Baylor University Mourns Passing of Baylor Bear Mascot Judge “Joy” Reynolds

July 18, 2022
Remembering Judge Joy Reynolds

Media Contact: Lori Fogleman, Baylor University Media and Public Relations, 254-709-5959
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WACO, Texas (July 18, 2022) – Baylor University bear Judge Joy Reynolds, known simply as “Joy,” beloved sister of Judge Sue “Lady” Sloan and a cherished member of the Baylor Family for 21 years, passed away peacefully today surrounded by her loving and dedicated caregivers, staff and veterinary team.

One of Baylor’s treasured North American Black Bears, Joy will forever be remembered as an enduring symbol of Baylor’s spirit and tradition. The University will honor Joy in an on-campus memorial dedicated to the legacy of the past, present and future members of the Baylor Bear Habitat. Her sister, Lady, who is 20, will continue to receive the world-class supervision and protection of her caregivers in the Bill and Eva Williams Bear Habitat. In addition, for Lady’s continued care as she ages into retirement, the University is moving forward on the construction of a permanent retirement facility, similar to their on-campus housing, at the Bears’ off-campus enrichment area.

Joy was born Jan. 27, 2001, at West Coast Game Park in Bandon, Oregon. From the moment she arrived on the Baylor campus as a rambunctious four-month-old cub, Joy captured the hearts of Baylor students, alumni, faculty and staff and more than 250,000 campus visitors a year. Joy loved the visits from schoolchildren from throughout Central Texas and generations of families, students and alumni, who shared in the thrill of meeting Joy and Lady and learning about the Bears’ unique mission of stewardship, education and conservation.

With her sister named after former Baylor First Lady Sue “Lady” Sloan, wife of the University’s 12th President Robert B. Sloan Jr., Joy also shared a name with another Baylor First Lady, Joy Reynolds, wife of Baylor’s 11th president, Dr. Herbert H. Reynolds. Joy was officially introduced to her namesake on the front lawn of the Reynolds’ residence in June 2001, with her first bear trainer Tyler Sellers, B.S. ’02, and bear coordinator Ryan Fitzhugh, B.B.A. ’02, by her side. The little cub then visited Pat Neff Hall to meet Dr. Sloan, who came prepared with three bottles of special formula. Curling up like an infant in the president’s arms, Joy drained the bottles in a matter of minutes.

Although she briefly lived in Sellers’ “bear-proofed” apartment, Joy’s eventual campus home was alongside Chance, a two-year-old bear named after Dr. Reynolds, in the Steve Hudson Memorial Bear Plaza. After Chance was retired in 2002, Joy welcomed her biological sister, Lady, to the plaza that summer.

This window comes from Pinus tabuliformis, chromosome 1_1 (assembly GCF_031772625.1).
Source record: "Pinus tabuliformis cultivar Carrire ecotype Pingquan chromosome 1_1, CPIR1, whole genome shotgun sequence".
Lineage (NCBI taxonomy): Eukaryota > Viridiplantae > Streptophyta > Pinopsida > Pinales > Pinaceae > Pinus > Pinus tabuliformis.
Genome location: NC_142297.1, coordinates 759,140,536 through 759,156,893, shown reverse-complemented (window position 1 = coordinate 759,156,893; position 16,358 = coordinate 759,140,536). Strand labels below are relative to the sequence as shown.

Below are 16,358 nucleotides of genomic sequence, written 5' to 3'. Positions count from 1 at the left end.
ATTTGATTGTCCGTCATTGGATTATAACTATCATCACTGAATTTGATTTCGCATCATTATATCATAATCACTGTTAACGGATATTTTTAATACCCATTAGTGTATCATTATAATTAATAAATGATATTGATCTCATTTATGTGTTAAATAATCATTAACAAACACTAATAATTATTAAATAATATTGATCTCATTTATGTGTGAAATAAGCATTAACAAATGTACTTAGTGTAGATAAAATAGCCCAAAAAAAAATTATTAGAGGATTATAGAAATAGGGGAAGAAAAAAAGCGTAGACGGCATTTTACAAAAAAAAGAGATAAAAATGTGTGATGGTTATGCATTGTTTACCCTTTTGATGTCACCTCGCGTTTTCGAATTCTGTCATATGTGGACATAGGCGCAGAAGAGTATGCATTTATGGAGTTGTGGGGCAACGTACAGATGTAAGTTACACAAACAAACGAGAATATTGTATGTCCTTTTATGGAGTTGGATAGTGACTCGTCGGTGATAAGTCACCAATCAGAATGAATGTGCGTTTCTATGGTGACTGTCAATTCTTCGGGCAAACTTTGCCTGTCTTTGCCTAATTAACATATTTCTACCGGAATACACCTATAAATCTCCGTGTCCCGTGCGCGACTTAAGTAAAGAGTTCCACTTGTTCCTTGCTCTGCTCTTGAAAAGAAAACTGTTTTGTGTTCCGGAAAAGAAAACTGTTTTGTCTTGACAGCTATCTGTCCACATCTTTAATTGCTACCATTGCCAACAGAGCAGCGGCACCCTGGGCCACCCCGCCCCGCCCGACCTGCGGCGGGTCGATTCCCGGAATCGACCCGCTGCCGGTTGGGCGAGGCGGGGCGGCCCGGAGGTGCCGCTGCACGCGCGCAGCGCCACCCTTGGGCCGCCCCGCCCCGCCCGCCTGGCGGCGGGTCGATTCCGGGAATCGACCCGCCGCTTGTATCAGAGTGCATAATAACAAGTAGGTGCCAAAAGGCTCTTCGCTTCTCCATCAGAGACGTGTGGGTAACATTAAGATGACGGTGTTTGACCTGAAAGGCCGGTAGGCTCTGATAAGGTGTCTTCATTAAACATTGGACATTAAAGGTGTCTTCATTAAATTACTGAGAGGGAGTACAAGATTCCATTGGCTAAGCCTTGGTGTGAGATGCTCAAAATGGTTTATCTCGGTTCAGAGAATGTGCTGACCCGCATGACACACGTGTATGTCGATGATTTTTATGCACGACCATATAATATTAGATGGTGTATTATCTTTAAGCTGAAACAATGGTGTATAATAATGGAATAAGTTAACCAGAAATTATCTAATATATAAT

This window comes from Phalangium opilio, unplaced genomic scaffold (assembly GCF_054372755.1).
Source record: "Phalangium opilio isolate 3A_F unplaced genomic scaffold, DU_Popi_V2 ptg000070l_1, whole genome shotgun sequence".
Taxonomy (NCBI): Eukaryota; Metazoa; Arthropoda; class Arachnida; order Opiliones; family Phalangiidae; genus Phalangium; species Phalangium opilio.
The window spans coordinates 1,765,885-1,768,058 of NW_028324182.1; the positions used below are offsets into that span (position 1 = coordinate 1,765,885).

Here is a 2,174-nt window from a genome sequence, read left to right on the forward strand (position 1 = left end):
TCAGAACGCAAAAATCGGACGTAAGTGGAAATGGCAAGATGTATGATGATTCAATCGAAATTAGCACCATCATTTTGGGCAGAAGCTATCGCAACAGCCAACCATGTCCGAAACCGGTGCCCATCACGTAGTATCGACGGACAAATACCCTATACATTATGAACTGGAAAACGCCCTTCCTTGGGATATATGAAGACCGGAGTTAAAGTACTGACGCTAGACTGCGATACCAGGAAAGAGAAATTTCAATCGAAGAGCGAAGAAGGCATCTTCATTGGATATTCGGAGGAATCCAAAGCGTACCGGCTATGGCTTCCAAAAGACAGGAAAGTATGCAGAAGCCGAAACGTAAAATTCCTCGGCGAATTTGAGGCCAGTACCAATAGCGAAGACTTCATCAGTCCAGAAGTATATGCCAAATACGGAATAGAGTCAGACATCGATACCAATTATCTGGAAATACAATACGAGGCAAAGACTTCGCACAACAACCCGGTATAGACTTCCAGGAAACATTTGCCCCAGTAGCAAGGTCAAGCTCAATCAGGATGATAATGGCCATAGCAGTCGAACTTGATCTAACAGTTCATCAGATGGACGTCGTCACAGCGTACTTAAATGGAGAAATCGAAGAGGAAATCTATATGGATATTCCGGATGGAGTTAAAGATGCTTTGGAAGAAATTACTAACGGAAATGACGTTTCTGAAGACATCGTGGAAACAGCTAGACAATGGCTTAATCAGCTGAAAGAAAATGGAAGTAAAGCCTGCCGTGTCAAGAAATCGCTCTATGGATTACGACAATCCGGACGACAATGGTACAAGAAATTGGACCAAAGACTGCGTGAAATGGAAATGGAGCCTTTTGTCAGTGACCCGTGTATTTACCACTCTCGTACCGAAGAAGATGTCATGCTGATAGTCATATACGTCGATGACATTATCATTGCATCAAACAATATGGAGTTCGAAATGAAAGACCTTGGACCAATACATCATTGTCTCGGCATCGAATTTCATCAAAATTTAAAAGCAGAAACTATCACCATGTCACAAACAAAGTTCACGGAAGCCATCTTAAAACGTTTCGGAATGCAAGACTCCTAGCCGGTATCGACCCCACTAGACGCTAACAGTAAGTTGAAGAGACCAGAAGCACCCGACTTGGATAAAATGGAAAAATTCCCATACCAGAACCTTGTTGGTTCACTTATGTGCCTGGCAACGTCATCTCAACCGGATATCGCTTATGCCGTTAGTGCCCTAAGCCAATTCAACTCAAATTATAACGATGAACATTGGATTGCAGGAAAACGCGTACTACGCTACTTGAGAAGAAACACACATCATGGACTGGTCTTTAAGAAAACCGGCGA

As Lady was growing as a Baylor Bear, she and Joy were slowly introduced to one another, with their student caregivers building up their interactions over a seven-month period before they were fully placed together in the plaza in 2003. The sisters were an inseparable pair from that moment on, while the University committed to taking care of Joy and Lady for the rest of their natural lives.

At Baylor Homecoming in 2005, Joy and Lady celebrated with hundreds of students, alumni and friends as the University officially dedicated their new home, the Bill and Eva Williams Bear Habitat. In May 2021, the Williams Bear Habitat earned the gold-standard Association of Zoos and Aquariums (AZA) accreditation, becoming the first university in the world to receive this designation. Joy loved exploring all corners of the greatly expanded facility, which provided a natural environment with two separate yards for roaming and enrichment, along with trees, two pools, a stream and waterfall, two caves and a den. Each day, Joy and Lady could be found playing together, swimming in their pools, napping in the shade (or a sunny spot for Joy) and foraging for their favorite treats. Joy was particularly fond of cherries and avocados.

Joy loved her weekly trips with Lady away from campus to a large enrichment facility where she roamed, climbed trees and enjoyed additional exercise and "goal-based" enrichment strategically planned by her student caregivers. These activities – that were like puzzles or toys – encouraged vertical movement, foraging and digging, which heightened and stimulated both Bears’ sense of smell and sense of sound while strengthening their prolonged focus and more.

Joy also excelled at “voluntary vet care,” where she learned natural behaviors that allowed her veterinarian to check her teeth, muscles and other important aspects of her physical health while reducing the stress of yearly vaccinations or exams. One of those natural behaviors was “smiling,” which Joy loved to do.

Both Bears’ fur ranges from cinnamon brown to jet black depending on the season, so it sometimes could be challenging to tell who was Joy and who was Lady. However, Baylor fans could tell the difference by observing another of the bears’ natural behaviors that simulates fans’ traditional “Bear Claw” hand signal paired with Baylor’s “Sic ’em, Bears” cheer. When the Bears raised their paw in a Sic ’em (as bears do naturally when reaching for berries in trees), Joy was the one with her right paw proudly in the air. (Lady is left-pawed.)